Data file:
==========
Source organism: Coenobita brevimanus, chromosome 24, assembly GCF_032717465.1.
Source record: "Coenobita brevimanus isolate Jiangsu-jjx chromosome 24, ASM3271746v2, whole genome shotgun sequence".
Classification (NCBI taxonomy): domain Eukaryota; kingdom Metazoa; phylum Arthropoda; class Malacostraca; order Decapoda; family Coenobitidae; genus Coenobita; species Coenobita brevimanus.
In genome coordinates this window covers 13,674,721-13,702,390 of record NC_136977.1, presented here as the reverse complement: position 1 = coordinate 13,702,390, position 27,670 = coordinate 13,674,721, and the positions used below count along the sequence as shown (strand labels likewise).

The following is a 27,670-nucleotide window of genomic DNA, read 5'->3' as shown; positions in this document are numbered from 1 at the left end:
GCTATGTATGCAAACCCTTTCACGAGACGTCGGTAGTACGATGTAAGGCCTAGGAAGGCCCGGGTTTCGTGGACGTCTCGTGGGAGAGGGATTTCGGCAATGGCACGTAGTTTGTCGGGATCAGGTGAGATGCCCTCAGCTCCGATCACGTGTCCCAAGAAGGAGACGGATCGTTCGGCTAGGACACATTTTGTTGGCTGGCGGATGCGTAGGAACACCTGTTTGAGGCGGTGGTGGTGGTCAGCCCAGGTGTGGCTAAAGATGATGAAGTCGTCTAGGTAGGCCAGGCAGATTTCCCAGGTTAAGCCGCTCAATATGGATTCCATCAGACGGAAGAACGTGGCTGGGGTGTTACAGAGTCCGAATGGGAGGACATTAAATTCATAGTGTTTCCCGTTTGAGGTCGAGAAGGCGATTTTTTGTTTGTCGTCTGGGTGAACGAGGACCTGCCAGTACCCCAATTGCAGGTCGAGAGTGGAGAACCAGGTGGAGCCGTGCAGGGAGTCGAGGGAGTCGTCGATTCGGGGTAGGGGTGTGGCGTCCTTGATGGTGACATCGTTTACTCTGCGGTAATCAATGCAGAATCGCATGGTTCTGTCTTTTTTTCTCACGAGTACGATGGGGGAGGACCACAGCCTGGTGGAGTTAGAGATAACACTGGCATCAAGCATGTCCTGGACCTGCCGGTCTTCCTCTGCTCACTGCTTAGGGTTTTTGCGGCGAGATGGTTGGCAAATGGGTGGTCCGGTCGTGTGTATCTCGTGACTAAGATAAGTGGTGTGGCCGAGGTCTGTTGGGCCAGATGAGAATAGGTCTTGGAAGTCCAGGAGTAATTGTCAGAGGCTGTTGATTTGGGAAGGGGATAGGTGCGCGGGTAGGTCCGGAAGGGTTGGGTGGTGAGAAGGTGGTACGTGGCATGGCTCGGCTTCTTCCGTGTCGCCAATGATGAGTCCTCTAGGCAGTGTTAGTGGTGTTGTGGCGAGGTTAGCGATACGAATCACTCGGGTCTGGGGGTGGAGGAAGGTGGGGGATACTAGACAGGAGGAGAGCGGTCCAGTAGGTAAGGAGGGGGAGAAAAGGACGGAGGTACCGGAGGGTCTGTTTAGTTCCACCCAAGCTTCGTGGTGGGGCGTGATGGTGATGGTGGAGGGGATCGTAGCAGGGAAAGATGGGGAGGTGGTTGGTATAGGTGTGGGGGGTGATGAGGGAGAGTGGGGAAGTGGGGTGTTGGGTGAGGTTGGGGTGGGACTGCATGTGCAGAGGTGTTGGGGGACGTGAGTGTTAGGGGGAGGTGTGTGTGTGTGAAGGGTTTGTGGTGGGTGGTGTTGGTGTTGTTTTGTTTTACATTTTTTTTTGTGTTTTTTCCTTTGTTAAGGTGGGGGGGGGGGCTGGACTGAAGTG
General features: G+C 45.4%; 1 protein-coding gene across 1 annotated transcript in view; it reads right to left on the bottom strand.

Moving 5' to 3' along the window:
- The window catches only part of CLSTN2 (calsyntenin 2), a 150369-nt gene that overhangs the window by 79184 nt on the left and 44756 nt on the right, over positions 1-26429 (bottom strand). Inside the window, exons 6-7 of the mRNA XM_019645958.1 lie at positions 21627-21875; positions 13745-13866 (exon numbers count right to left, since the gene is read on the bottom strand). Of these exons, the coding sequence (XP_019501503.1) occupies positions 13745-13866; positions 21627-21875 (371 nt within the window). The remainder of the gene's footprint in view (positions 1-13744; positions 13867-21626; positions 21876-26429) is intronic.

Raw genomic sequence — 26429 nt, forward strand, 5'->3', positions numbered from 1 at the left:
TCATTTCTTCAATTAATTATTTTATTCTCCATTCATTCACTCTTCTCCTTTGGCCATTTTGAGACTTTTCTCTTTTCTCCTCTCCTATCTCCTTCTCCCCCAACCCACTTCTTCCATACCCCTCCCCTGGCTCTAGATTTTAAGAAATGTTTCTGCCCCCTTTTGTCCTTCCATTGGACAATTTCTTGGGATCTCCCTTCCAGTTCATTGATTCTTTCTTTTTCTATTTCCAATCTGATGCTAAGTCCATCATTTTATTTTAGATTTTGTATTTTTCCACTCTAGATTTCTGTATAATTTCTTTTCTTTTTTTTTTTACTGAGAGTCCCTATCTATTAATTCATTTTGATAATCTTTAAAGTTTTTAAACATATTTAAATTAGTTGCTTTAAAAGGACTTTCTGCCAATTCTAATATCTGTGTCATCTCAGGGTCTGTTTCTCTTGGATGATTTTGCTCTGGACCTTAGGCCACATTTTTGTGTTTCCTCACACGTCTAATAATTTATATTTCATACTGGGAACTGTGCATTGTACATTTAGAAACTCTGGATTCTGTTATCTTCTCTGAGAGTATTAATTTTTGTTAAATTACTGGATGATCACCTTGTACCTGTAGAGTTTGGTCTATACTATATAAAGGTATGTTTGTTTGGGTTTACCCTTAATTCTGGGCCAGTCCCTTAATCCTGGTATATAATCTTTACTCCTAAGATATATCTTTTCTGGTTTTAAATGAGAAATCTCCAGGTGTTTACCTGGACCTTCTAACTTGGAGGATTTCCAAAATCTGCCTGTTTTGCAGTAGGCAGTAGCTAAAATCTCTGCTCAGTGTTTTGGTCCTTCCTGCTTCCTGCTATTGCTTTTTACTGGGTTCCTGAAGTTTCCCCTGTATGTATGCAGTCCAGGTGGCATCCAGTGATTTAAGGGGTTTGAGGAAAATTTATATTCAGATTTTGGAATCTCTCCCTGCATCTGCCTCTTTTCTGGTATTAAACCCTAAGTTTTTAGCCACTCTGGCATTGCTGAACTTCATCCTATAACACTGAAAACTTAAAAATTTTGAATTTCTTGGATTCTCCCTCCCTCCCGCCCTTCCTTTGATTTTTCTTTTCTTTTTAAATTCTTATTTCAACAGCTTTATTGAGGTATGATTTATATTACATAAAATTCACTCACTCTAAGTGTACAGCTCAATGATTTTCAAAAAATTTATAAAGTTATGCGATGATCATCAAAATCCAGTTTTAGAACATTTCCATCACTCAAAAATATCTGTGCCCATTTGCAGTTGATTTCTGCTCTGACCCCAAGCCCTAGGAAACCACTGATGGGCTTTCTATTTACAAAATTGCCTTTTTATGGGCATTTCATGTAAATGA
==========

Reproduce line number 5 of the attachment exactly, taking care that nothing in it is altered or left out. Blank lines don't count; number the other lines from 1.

The following is a 27,670-nucleotide window of genomic DNA, read 5'->3' as shown; positions in this document are numbered from 1 at the left end: